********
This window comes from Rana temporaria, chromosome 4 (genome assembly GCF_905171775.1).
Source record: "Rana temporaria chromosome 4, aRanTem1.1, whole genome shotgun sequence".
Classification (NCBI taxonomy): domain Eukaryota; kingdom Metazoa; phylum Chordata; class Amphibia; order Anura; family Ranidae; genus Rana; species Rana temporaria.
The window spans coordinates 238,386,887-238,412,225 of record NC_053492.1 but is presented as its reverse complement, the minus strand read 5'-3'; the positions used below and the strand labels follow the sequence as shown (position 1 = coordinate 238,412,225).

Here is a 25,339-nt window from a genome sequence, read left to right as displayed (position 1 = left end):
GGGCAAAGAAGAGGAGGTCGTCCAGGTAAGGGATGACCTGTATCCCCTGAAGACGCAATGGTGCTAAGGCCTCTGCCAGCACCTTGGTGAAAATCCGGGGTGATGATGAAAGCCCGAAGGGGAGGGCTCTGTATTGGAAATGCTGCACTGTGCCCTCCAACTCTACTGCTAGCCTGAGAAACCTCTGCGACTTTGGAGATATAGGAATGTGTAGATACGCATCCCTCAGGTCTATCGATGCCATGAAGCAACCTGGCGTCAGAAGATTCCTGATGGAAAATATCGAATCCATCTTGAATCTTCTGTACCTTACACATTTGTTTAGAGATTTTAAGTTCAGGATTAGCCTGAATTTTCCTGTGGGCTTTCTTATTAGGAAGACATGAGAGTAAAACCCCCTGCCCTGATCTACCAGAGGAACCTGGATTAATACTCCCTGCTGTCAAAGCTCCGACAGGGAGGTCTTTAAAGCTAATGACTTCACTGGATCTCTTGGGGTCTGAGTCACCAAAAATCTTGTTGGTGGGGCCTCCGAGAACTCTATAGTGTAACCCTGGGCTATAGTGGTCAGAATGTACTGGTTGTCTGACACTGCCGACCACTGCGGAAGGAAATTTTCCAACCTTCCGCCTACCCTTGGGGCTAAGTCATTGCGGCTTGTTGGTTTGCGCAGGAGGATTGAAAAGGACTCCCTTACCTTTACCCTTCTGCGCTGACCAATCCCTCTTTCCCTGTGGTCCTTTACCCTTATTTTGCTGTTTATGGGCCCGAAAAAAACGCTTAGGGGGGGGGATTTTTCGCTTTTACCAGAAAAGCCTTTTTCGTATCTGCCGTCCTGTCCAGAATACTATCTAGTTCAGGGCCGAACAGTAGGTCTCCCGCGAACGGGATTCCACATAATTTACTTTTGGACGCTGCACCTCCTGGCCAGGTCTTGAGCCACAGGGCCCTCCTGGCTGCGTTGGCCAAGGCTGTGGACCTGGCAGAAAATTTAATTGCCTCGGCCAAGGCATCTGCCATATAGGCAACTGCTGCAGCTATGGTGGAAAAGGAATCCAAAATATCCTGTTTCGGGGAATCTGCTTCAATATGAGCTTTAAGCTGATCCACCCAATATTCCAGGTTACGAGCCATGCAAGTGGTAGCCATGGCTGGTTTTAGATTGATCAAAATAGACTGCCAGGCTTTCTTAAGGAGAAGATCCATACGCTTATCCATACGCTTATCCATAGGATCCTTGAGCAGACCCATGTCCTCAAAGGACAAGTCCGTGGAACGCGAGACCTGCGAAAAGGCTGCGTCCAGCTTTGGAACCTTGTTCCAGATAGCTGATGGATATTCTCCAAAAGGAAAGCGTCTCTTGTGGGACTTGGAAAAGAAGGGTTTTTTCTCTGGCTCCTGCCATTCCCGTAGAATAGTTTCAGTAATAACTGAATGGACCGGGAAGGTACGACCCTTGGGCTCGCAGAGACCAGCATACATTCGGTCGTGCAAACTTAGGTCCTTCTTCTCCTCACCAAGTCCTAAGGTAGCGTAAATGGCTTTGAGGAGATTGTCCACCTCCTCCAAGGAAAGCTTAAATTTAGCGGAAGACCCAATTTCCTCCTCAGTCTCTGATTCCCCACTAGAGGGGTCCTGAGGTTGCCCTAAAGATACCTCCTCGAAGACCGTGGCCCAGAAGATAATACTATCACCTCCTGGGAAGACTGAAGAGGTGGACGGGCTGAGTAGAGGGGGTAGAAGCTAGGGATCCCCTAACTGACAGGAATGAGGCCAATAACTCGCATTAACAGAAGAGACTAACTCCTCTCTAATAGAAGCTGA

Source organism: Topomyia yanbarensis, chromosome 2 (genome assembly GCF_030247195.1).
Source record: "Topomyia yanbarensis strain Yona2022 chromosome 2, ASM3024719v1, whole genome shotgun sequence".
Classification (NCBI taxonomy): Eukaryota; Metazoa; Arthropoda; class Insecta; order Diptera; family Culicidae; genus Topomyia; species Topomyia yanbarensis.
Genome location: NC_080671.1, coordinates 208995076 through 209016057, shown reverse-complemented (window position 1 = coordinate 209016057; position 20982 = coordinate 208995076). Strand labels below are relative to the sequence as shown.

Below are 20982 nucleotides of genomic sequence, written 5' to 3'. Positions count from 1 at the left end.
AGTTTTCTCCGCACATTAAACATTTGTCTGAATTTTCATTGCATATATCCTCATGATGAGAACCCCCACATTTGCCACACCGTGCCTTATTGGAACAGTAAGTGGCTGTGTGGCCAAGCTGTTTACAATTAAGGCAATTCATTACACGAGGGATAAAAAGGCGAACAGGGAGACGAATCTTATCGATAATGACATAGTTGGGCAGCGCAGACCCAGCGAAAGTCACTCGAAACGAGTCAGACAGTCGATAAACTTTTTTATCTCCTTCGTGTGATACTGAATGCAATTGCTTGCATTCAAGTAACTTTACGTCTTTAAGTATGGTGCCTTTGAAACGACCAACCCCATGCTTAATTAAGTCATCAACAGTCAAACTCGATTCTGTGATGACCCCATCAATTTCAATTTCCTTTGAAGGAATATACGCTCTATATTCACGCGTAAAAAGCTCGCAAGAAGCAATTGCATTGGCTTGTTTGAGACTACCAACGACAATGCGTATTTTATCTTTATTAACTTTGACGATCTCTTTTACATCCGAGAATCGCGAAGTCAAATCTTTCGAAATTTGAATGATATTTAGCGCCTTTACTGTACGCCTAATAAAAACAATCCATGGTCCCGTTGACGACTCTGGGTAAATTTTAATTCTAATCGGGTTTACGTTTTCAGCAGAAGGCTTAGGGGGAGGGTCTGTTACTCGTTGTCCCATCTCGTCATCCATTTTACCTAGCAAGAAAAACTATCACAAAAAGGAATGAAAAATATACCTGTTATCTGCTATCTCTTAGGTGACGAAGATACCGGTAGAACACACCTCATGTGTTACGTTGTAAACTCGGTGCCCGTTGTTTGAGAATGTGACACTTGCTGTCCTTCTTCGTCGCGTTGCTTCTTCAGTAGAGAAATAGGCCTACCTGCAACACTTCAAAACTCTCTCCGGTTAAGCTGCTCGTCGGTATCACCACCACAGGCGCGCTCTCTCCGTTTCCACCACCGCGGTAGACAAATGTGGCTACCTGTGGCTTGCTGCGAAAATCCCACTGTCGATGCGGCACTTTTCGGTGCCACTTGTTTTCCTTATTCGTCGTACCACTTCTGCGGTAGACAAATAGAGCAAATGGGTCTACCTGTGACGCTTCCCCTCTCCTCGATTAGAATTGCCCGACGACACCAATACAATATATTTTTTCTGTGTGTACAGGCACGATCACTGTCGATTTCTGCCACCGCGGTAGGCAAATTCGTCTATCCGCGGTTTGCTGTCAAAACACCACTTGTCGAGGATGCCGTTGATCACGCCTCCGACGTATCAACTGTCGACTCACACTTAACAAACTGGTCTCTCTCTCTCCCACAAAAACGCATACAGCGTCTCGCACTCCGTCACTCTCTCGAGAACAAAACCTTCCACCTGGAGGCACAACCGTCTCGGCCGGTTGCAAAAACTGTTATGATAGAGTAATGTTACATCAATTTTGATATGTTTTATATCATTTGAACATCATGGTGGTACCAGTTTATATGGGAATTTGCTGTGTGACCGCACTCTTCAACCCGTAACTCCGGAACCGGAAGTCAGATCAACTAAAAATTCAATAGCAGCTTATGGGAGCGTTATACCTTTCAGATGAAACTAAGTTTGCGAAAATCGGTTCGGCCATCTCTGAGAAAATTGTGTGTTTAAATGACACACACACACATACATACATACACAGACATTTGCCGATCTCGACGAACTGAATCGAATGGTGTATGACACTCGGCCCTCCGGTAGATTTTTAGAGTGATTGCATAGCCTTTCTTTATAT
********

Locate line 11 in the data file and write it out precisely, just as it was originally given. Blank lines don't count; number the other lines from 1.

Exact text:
Below are 20982 nucleotides of genomic sequence, written 5' to 3'. Positions count from 1 at the left end.